Vietnam’s tourism sector has been growing rapidly in recent years. Photo by Shutterstock/Phuong D. Nguyen
Vietnamese tourism employees’ productivity is way lower than Singapore, yet it’s a struggle to find people to work.
Bui Ta Hoang Vu, director of the Ho Chi Minh City Tourism Department, said that each tourism employee in Vietnam contributes $3,477 a year to the country’s tourism revenue.
This is 15 times lower than that of Singapore ($47,713) and 2.5 times lower than Thailand ($8,369), Vu said at a recent forum, citing data from the Pacific Asia Travel Association (PATA).
Vietnam ranked 67th in the Travel and Tourism Competitiveness Index 2017 compiled by the World Economic Forum (WEF), lower than Indonesia (42nd), Thailand (34th) and Singapore (13th).
The country needs 40,000 skilled tourism employees a year, but only 15,000 are hired; and among these only 12 percent are highly-skilled employees, Vu said.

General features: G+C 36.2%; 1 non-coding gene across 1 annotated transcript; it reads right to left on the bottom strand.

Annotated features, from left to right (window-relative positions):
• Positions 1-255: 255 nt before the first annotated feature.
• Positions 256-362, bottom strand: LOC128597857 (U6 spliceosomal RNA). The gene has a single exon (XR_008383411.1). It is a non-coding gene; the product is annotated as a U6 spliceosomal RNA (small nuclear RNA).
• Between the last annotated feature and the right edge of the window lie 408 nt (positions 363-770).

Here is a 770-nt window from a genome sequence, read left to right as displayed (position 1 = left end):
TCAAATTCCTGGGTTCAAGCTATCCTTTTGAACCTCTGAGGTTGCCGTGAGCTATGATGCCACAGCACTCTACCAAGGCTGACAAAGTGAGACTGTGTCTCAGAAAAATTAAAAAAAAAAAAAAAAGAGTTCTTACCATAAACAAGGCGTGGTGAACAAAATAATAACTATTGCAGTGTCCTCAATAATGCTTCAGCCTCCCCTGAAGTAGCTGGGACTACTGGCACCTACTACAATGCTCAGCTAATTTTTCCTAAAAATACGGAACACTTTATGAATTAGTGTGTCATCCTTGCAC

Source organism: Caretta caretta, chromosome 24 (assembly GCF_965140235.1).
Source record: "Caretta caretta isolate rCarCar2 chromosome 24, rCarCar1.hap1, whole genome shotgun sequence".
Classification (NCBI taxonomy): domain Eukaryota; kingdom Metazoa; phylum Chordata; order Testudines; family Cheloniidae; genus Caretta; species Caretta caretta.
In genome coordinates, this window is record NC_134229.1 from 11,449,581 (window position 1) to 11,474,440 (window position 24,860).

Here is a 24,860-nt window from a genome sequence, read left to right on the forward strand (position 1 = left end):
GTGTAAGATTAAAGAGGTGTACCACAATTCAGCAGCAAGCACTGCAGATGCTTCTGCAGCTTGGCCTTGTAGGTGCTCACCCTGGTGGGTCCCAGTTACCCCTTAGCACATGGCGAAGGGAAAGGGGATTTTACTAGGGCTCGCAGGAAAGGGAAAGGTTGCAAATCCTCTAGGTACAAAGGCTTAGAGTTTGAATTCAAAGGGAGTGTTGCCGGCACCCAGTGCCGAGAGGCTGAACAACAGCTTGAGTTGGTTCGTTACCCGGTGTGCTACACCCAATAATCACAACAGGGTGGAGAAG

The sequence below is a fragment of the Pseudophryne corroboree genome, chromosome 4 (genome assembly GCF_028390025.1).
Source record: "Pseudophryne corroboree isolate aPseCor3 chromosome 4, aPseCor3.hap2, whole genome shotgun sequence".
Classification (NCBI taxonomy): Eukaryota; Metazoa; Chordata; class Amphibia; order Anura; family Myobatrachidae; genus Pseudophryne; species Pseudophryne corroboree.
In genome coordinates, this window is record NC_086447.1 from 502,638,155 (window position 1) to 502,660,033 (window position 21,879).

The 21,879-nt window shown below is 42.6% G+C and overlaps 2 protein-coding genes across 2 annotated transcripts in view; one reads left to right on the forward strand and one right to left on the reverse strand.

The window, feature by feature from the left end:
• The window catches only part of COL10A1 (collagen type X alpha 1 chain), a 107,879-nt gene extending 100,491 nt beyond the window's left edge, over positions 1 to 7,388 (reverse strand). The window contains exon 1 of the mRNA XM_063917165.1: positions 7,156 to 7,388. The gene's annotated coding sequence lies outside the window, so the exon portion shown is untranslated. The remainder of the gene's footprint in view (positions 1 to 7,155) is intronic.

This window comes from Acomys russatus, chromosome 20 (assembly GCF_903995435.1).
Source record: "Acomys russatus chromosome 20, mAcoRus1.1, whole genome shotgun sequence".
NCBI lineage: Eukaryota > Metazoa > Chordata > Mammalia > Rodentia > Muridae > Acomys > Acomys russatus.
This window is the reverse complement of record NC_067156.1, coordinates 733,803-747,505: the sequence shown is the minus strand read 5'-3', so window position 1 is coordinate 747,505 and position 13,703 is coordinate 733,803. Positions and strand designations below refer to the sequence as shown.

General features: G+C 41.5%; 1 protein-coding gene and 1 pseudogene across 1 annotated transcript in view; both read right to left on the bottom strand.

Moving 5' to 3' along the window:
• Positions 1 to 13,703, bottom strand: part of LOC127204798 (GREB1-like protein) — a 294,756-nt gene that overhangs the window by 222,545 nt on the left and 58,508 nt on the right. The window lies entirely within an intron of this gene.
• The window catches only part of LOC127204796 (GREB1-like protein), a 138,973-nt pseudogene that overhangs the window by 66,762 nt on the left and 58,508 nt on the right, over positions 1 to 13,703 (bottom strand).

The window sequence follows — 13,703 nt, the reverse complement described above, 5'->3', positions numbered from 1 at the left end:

Nguyen Quoc Ky, chairman of tourism company Vietravel, said that the number of employees fluent in foreign languages was very low.
“Places like Nha Trang and Da Nang receive a large number of tourists from South Korea, Japan and China, but tourism companies still have to provide 6-12 months of language training for recruits before they are able to communicate.”
Vu said that the reason for low labor productivity was a lack of training for professional tourism employees in Vietnam. In Ho Chi Minh City alone, at least 10 percent of tourism employees are working without any training, he added.
Ky and other industry insiders proposed that the government start early vocational training for high school students and provide more practical training for university students majoring in tourism.
Vietnam’s tourism sector has been growing rapidly in recent years. Last year, the country welcomed 15.5 million international visitors and 80 million domestic visitors, up 19.9 percent and 9.3 percent respectively, according to official figures.
Revenue from tourism grew by 21.4 to $23 billion, contributing 7.5 percent of GDP.